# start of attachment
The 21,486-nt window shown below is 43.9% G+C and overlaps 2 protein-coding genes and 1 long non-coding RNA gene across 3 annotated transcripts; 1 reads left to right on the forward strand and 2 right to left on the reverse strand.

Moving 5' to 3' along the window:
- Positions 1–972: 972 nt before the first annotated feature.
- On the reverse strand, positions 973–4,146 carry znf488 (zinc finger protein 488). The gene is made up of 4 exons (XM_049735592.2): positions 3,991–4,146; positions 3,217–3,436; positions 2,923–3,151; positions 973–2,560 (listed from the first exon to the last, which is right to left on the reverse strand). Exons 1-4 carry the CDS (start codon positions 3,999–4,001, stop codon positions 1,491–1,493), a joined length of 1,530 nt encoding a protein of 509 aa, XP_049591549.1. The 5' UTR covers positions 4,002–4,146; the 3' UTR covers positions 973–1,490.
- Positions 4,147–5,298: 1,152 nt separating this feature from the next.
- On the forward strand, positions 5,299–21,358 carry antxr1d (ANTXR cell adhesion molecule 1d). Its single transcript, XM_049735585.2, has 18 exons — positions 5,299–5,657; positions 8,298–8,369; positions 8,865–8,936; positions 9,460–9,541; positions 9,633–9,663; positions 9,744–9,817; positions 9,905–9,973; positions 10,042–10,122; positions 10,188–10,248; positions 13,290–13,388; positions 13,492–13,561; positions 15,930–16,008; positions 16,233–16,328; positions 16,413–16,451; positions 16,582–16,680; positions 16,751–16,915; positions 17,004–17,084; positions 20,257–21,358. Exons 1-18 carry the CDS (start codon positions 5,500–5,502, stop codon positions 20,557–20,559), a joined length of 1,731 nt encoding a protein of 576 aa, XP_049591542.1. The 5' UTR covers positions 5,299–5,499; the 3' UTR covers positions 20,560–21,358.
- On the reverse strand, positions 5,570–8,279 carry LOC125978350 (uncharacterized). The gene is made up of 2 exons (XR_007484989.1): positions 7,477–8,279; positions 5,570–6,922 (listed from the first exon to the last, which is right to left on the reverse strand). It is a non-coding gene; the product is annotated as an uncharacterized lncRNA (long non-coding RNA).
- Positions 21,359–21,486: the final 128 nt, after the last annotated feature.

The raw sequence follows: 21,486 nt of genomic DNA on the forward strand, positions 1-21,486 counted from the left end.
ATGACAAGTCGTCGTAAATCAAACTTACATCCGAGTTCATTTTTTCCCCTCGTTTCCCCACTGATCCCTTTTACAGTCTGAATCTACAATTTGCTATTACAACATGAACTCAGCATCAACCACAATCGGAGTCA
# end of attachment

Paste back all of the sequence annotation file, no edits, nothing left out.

The 21,486-nt window shown below is 43.9% G+C and overlaps 2 protein-coding genes and 1 long non-coding RNA gene across 3 annotated transcripts; 1 reads left to right on the forward strand and 2 right to left on the reverse strand.

Moving 5' to 3' along the window:
- Positions 1–972: 972 nt before the first annotated feature.
- On the reverse strand, positions 973–4,146 carry znf488 (zinc finger protein 488). The gene is made up of 4 exons (XM_049735592.2): positions 3,991–4,146; positions 3,217–3,436; positions 2,923–3,151; positions 973–2,560 (listed from the first exon to the last, which is right to left on the reverse strand). Exons 1-4 carry the CDS (start codon positions 3,999–4,001, stop codon positions 1,491–1,493), a joined length of 1,530 nt encoding a protein of 509 aa, XP_049591549.1. The 5' UTR covers positions 4,002–4,146; the 3' UTR covers positions 973–1,490.
- Positions 4,147–5,298: 1,152 nt separating this feature from the next.
- On the forward strand, positions 5,299–21,358 carry antxr1d (ANTXR cell adhesion molecule 1d). Its single transcript, XM_049735585.2, has 18 exons — positions 5,299–5,657; positions 8,298–8,369; positions 8,865–8,936; positions 9,460–9,541; positions 9,633–9,663; positions 9,744–9,817; positions 9,905–9,973; positions 10,042–10,122; positions 10,188–10,248; positions 13,290–13,388; positions 13,492–13,561; positions 15,930–16,008; positions 16,233–16,328; positions 16,413–16,451; positions 16,582–16,680; positions 16,751–16,915; positions 17,004–17,084; positions 20,257–21,358. Exons 1-18 carry the CDS (start codon positions 5,500–5,502, stop codon positions 20,557–20,559), a joined length of 1,731 nt encoding a protein of 576 aa, XP_049591542.1. The 5' UTR covers positions 5,299–5,499; the 3' UTR covers positions 20,560–21,358.
- On the reverse strand, positions 5,570–8,279 carry LOC125978350 (uncharacterized). The gene is made up of 2 exons (XR_007484989.1): positions 7,477–8,279; positions 5,570–6,922 (listed from the first exon to the last, which is right to left on the reverse strand). It is a non-coding gene; the product is annotated as an uncharacterized lncRNA (long non-coding RNA).
- Positions 21,359–21,486: the final 128 nt, after the last annotated feature.

The raw sequence follows: 21,486 nt of genomic DNA on the forward strand, positions 1-21,486 counted from the left end.
ATGACAAGTCGTCGTAAATCAAACTTACATCCGAGTTCATTTTTTCCCCTCGTTTCCCCACTGATCCCTTTTACAGTCTGAATCTACAATTTGCTATTACAACATGAACTCAGCATCAACCACAATCGGAGTCA